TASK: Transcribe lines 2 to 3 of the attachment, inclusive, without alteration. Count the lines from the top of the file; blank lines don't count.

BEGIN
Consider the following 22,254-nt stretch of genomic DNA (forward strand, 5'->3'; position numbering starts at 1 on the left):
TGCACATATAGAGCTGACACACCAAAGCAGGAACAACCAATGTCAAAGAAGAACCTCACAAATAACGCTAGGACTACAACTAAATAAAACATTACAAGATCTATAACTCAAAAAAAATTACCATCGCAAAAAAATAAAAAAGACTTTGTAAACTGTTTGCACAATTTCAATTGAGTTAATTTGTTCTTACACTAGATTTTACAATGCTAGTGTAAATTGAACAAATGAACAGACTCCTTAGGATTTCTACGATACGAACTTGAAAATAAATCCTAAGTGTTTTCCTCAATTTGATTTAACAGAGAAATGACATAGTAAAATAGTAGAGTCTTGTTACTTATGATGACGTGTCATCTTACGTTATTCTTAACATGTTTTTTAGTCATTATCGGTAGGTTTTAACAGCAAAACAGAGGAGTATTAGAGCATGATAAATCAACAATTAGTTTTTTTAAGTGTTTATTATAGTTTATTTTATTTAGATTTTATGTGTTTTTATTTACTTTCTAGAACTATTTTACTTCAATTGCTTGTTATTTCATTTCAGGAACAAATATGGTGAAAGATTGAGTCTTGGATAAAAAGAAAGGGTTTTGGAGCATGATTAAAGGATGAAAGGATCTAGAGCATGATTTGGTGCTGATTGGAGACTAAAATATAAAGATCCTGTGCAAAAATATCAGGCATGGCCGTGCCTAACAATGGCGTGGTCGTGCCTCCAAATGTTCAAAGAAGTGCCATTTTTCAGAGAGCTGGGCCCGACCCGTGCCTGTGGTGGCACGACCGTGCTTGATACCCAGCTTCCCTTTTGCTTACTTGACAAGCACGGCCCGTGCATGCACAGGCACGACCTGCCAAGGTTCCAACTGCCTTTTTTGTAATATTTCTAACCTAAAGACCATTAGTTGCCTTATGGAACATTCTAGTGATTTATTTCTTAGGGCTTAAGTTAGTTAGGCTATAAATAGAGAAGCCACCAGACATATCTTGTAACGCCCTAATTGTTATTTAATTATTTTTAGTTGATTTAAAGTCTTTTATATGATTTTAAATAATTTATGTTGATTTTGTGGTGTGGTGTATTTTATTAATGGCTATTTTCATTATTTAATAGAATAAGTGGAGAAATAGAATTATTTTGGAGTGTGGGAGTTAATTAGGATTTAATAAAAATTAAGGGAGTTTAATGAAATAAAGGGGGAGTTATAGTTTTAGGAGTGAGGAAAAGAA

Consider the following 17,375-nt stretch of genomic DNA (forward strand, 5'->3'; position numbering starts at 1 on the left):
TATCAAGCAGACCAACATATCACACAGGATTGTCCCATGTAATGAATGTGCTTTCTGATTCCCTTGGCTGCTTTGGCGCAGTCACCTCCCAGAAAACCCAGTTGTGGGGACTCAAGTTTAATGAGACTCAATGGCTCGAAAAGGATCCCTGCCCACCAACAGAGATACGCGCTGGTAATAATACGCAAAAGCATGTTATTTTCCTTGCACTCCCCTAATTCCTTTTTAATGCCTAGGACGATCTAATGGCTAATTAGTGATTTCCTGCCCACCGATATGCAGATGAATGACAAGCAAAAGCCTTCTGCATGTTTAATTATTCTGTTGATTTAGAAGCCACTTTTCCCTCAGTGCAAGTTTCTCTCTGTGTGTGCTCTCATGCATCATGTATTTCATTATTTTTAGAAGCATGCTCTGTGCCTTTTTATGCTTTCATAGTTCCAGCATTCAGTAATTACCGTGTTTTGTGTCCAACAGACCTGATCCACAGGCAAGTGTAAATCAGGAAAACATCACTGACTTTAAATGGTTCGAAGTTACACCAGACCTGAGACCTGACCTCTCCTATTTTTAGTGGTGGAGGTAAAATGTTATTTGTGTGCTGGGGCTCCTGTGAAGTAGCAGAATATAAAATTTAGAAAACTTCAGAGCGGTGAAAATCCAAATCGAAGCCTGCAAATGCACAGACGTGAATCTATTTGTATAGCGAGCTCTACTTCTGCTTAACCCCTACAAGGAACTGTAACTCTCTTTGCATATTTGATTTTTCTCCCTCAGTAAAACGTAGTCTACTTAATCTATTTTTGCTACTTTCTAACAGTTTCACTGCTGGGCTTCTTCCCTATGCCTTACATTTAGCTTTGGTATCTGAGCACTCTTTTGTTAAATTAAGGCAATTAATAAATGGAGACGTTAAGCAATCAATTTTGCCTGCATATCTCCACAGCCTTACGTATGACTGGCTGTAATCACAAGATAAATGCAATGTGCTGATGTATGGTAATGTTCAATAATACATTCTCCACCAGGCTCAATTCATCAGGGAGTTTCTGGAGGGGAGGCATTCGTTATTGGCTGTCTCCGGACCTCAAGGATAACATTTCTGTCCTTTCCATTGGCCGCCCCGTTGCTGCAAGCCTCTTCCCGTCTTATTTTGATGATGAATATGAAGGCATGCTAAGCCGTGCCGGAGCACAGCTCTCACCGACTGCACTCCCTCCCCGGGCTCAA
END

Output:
TGCACATATAGAGCTGACACACCAAAGCAGGAACAACCAATGTCAAAGAAGAACCTCACAAATAACGCTAGGACTACAACTAAATAAAACATTACAAGATCTATAACTCAAAAAAAATTACCATCGCAAAAAAATAAAAAAGACTTTGTAAACTGTTTGCACAATTTCAATTGAGTTAATTTGTTCTTACACTAGATTTTACAATGCTAGTGTAAATTGAACAAATGAACAGACTCCTTAGGATTTCTACGATACGAACTTGAAAATAAATCCTAAGTGTTTTCCTCAATTTGATTTAACAGAGAAATGACATAGTAAAATAGTAGAGTCTTGTTACTTATGATGACGTGTCATCTTACGTTATTCTTAACATGTTTTTTAGTCATTATCGGTAGGTTTTAACAGCAAAACAGAGGAGTATTAGAGCATGATAAATCAACAATTAGTTTTTTTAAGTGTTTATTATAGTTTATTTTATTTAGATTTTATGTGTTTTTATTTACTTTCTAGAACTATTTTACTTCAATTGCTTGTTATTTCATTTCAGGAACAAATATGGTGAAAGATTGAGTCTTGGATAAAAAGAAAGGGTTTTGGAGCATGATTAAAGGATGAAAGGATCTAGAGCATGATTTGGTGCTGATTGGAGACTAAAATATAAAGATCCTGTGCAAAAATATCAGGCATGGCCGTGCCTAACAATGGCGTGGTCGTGCCTCCAAATGTTCAAAGAAGTGCCATTTTTCAGAGAGCTGGGCCCGACCCGTGCCTGTGGTGGCACGACCGTGCTTGATACCCAGCTTCCCTTTTGCTTACTTGACAAGCACGGCCCGTGCATGCACAGGCACGACCTGCCAAGGTTCCAACTGCCTTTTTTGTAATATTTCTAACCTAAAGACCATTAGTTGCCTTATGGAACATTCTAGTGATTTATTTCTTAGGGCTTAAGTTAGTTAGGCTATAAATAGAGAAGCCACCAGACATATCTTGTAACGCCCTAATTGTTATTTAATTATTTTTAGTTGATTTAAAGTCTTTTATATGATTTTAAATAATTTATGTTGATTTTGTGGTGTGGTGTATTTTATTAATGGCTATTTTCATTATTTAATAGAATAAGTGGAGAAATAGAATTATTTTGGAGTGTGGGAGTTAATTAGGATTTAATAAAAATTAAGGGAGTTTAATGAAATAAAGGGGGAGTTATAGTTTTAGGAGTGAGGAAAAGAA

Consider the following 17,375-nt stretch of genomic DNA (forward strand, 5'->3'; position numbering starts at 1 on the left):